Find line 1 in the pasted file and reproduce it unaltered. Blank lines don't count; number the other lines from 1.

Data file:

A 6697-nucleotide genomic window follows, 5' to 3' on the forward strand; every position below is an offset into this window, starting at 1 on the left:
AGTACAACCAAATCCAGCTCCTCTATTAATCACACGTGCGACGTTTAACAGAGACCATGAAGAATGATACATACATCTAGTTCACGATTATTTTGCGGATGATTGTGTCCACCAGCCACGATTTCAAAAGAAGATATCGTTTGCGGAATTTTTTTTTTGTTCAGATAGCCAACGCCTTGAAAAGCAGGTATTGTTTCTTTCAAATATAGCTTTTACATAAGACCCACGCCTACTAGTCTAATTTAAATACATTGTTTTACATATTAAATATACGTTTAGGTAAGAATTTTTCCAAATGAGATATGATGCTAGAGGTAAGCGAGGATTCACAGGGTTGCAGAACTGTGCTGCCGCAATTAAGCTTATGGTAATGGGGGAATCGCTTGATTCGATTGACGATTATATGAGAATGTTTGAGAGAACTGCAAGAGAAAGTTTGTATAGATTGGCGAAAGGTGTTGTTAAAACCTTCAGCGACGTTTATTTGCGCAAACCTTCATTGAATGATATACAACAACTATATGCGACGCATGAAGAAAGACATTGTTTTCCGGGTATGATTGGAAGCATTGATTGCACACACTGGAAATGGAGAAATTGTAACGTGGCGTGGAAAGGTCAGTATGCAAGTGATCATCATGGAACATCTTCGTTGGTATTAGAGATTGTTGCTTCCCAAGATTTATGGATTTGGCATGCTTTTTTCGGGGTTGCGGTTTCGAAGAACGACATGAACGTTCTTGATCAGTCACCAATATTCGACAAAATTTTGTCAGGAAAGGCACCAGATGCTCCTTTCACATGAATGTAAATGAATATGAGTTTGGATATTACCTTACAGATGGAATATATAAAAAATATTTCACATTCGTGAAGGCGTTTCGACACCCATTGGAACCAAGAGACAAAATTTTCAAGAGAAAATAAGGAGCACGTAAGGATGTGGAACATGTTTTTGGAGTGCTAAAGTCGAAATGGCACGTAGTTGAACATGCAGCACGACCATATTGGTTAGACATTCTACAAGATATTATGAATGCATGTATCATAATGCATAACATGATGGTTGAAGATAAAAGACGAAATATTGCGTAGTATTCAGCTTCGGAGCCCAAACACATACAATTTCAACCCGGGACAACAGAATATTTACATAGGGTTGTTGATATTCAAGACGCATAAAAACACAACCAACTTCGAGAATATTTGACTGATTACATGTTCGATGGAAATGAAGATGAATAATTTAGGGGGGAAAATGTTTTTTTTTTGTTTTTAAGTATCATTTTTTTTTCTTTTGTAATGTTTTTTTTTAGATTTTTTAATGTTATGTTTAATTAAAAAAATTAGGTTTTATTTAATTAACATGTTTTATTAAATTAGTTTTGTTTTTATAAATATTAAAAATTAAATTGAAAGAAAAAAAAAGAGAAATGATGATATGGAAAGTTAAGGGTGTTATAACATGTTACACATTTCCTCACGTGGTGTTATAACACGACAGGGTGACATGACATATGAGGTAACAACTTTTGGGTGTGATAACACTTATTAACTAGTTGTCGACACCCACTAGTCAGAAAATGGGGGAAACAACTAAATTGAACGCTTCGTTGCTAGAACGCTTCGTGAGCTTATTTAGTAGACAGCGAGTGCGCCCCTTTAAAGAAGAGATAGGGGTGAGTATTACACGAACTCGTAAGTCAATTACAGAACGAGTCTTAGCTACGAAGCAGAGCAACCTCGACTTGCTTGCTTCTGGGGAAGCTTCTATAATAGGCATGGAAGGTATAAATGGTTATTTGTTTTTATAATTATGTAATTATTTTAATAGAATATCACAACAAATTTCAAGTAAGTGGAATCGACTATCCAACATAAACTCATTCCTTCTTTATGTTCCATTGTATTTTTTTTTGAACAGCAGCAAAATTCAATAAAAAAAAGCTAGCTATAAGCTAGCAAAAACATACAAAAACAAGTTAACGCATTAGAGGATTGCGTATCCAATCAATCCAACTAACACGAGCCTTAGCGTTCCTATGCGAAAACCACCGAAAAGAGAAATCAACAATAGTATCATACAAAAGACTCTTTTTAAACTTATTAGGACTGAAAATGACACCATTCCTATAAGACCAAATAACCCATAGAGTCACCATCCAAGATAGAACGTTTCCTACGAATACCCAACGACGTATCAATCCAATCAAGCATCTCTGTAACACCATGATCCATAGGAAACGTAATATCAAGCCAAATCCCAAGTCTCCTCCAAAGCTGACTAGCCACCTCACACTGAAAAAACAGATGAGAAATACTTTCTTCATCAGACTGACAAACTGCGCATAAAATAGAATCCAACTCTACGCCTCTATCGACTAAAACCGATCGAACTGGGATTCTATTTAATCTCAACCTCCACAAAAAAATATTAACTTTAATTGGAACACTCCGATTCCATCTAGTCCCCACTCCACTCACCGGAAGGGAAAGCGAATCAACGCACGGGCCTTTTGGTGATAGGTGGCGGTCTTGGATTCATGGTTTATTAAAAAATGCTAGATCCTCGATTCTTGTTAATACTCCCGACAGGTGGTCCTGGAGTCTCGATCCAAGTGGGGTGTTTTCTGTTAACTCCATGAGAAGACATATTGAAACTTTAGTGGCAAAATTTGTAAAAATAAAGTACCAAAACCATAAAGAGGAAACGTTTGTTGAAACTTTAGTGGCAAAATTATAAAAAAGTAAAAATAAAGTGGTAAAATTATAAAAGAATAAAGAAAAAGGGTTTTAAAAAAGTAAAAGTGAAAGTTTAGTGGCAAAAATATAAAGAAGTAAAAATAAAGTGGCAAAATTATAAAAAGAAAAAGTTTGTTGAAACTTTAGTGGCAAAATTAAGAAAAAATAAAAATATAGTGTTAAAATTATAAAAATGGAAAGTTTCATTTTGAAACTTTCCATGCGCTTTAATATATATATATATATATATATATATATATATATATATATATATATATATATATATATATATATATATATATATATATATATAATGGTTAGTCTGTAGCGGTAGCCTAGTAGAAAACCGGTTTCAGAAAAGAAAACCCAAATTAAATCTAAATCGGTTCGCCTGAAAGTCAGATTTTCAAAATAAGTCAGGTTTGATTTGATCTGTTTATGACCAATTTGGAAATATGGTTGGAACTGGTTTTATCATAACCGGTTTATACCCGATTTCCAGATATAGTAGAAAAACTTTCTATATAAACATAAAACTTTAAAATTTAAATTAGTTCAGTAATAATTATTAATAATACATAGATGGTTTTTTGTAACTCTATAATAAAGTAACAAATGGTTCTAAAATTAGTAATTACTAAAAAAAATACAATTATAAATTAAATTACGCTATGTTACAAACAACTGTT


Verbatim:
A 6697-nucleotide genomic window follows, 5' to 3' on the forward strand; every position below is an offset into this window, starting at 1 on the left: